The Gordon House

We were near Silverton, Oregon for a wedding last week and took the opportunity to visit the Gordon House, one of Frank Lloyd Wright’s Usonian houses, at the Oregon Garden.

I was particularly curious to experience Wright’s low ceilings and dropped soffits. I’ve been reading Sarah Susanka’s Not So Big House series, and she’s a big proponent of this kind of ceiling height variety.

There seemed to be two ceiling heights in the Gordon House: about 6’8″ in the entryway, halls and bedrooms, and about 11’8″ in the great room.

The theory is that ceiling height changes help to define distinct spaces and levels of intimacy within an open floor plan. This seems true to me. “They” also say lower ceilings in pass-through spaces create a feeling of compression that enhances the feeling of grandeur of arriving in the taller rooms. That one I’m less sure about.

This is on my mind because I wanted to vault the ceiling in the main room of our house, to create some grandeur. I eventually concluded that it was impractical, and started looking for other ways to solve the problem of an oppressive drywall ceiling. Going lower instead of higher seemed like a surprisingly risky move.

6’8″ is low. The Schindler House, built 40 years before the Gordon House, is also shockingly “horizontal.” Here’s a photo of my 6′ 6″ father encountering a beam there.

schindler house beamsIt’s interesting that strikingly low ceilings were used in modern architecture for several decades, and now nobody does them. Why did they go so low? And why has the standard 8′ ceiling has become a minimum now, with custom houses going higher instead of lower?

The tour guide pointed out two major patterns that organize the house.

The first is a 7′ square module: the scores in the slab, 7′ apart, align with the cinderblock pillars that support the ceiling beams. Thus, the ‘ribs’ of the building are 7′ on center. The module is old idea in architecture; Vitruvius describes using the width of a column as a module to determine other dimensions in a building, including the height of the column.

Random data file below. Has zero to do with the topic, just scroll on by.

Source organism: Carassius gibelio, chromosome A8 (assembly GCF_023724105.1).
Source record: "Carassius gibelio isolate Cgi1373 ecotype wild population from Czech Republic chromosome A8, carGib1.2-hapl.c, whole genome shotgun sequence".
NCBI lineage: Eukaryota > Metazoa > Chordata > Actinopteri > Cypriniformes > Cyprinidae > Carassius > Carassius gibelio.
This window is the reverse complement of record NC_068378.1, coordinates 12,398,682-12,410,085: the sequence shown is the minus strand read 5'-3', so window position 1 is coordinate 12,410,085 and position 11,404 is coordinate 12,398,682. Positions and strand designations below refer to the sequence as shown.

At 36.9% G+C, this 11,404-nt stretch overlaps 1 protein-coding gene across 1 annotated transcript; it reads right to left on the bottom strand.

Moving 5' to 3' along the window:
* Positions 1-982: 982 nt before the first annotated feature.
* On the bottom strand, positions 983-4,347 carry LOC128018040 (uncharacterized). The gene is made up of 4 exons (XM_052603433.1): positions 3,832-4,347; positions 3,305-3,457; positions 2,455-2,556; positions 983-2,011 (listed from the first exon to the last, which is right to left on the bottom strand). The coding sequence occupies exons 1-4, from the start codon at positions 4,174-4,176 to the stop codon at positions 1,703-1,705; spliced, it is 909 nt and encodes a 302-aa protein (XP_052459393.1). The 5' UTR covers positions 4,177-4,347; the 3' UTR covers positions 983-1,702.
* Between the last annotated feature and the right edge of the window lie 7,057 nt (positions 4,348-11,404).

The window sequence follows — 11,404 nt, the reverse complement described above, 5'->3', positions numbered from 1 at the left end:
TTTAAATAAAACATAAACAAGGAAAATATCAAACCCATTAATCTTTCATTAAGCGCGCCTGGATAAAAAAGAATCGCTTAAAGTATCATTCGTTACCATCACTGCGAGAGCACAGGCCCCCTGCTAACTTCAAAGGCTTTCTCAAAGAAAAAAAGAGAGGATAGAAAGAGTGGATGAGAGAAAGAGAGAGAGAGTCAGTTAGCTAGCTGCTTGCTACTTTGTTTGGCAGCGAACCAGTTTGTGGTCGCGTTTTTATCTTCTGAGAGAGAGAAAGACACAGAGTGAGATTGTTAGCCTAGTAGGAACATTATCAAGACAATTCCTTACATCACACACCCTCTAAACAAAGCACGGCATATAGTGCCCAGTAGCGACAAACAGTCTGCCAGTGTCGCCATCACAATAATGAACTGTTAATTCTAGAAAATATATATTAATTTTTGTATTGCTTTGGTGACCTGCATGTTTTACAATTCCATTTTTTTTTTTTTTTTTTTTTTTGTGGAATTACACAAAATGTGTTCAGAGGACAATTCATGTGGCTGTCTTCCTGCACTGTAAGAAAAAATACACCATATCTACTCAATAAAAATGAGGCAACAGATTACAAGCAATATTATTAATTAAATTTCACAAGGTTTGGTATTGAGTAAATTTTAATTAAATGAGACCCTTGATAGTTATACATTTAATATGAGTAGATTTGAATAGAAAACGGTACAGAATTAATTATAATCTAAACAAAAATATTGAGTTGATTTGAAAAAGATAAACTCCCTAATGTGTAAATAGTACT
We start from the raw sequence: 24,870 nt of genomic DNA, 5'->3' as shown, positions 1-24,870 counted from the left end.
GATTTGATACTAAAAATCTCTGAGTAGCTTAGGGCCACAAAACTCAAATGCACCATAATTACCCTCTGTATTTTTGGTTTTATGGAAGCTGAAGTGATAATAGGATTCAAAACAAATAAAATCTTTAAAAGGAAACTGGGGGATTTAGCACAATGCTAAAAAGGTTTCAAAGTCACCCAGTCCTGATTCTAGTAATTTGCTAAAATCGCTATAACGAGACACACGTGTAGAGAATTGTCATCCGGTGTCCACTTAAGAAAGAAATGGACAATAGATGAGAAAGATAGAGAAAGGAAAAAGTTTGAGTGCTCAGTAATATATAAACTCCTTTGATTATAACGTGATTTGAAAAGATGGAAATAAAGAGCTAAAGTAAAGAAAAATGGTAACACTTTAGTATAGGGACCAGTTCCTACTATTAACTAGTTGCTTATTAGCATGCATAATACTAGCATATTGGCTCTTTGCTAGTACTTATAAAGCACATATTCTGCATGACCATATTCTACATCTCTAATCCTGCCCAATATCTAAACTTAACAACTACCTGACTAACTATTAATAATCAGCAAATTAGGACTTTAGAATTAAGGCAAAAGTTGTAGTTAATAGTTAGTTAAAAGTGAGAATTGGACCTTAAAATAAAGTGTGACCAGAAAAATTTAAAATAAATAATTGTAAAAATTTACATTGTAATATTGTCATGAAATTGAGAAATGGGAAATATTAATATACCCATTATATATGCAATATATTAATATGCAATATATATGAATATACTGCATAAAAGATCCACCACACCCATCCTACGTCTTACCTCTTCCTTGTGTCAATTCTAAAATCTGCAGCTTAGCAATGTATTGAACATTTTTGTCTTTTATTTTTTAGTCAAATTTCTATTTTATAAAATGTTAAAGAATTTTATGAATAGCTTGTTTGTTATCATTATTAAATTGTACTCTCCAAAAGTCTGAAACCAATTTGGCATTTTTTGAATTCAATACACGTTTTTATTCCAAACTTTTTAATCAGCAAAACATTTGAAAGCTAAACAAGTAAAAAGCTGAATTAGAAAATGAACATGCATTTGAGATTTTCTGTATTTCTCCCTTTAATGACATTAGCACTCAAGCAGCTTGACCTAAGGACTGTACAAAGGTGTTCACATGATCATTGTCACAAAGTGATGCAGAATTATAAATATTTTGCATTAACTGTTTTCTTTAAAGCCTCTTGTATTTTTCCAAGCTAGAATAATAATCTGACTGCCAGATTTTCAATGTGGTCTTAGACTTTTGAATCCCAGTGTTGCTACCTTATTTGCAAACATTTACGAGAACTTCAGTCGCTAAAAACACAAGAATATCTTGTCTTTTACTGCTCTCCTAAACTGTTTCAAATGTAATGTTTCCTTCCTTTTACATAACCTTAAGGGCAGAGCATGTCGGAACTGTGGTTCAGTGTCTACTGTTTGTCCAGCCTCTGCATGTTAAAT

I’m not sure where the 7′ module went when it came to ceiling height – why weren’t the ceilings 7′ and 14′ instead of 6′ something and 11′ something? Apparently Wright wasn’t a slave to the module. (He does seem to have been a slave to alignment though. Notice how the built-in shelving and trim are aligned with the horizontal lines in the brickwork.)

The second pattern is a 15 degree angle. Custom furniture was part of Wright’s design package – whether you wanted it or not – but apparently Mr. Gordon thought Wright’s usual furniture looked very uncomfortable. Wright asked what was the most comfortable thing he could think of. Mr. Gordon cited his new ’57 Chevy pickup. Wright sent one of his apprentices to sit in the pickup and suss out what made it comfortable, and the apprentice determined that it was the 15 degree slant of the seat back. This angle is used not only for the built-in bench (which was indeed quite comfortable), but also on everything else, from the furniture and trim to the window fretwork.

On the one hand, these abstract systems of organizing the built environment seem uptight and disconnected, a way of grasping for control and order that has little to do with the needs of the person living in the building. On the other hand, the Gordon house feels calm and expansive, despite a lot of detail.

Given the choice between symmetry and asymmetry, Wright seems to choose the latter. The bedrooms, where the beds are centered and flanked by furniture on each side, are the most symmetrical rooms in the house. Other elements are, as Susanka would say, “one bubble off.” This kind of asymmetry (like the fireplace below) seems like one of the most non-intuitive aspects of the design. I think it looks great, and I never would have thought of it.

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